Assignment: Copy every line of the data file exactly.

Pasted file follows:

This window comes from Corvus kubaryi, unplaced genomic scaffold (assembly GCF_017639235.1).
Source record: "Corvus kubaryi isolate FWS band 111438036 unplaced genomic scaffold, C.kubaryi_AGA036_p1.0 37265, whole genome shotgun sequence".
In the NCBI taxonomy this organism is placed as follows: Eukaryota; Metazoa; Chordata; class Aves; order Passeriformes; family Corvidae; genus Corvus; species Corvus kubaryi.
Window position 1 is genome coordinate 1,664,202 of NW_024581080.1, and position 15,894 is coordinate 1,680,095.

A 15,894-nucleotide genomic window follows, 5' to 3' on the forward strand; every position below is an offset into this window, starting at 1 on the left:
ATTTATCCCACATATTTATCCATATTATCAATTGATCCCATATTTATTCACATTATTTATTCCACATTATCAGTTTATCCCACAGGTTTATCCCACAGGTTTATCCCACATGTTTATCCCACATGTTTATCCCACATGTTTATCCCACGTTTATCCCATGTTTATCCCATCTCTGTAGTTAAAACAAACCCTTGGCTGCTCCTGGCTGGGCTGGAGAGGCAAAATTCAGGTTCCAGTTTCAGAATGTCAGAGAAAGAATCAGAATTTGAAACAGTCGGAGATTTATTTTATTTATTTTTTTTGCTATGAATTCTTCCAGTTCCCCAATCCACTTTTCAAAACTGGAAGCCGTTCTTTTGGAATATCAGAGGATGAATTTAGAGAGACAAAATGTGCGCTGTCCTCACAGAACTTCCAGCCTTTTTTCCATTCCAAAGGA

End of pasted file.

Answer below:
This window comes from Corvus kubaryi, unplaced genomic scaffold (assembly GCF_017639235.1).
Source record: "Corvus kubaryi isolate FWS band 111438036 unplaced genomic scaffold, C.kubaryi_AGA036_p1.0 37265, whole genome shotgun sequence".
In the NCBI taxonomy this organism is placed as follows: Eukaryota; Metazoa; Chordata; class Aves; order Passeriformes; family Corvidae; genus Corvus; species Corvus kubaryi.
Window position 1 is genome coordinate 1,664,202 of NW_024581080.1, and position 15,894 is coordinate 1,680,095.

A 15,894-nucleotide genomic window follows, 5' to 3' on the forward strand; every position below is an offset into this window, starting at 1 on the left:
ATTTATCCCACATATTTATCCATATTATCAATTGATCCCATATTTATTCACATTATTTATTCCACATTATCAGTTTATCCCACAGGTTTATCCCACAGGTTTATCCCACATGTTTATCCCACATGTTTATCCCACATGTTTATCCCACGTTTATCCCATGTTTATCCCATCTCTGTAGTTAAAACAAACCCTTGGCTGCTCCTGGCTGGGCTGGAGAGGCAAAATTCAGGTTCCAGTTTCAGAATGTCAGAGAAAGAATCAGAATTTGAAACAGTCGGAGATTTATTTTATTTATTTTTTTTGCTATGAATTCTTCCAGTTCCCCAATCCACTTTTCAAAACTGGAAGCCGTTCTTTTGGAATATCAGAGGATGAATTTAGAGAGACAAAATGTGCGCTGTCCTCACAGAACTTCCAGCCTTTTTTCCATTCCAAAGGA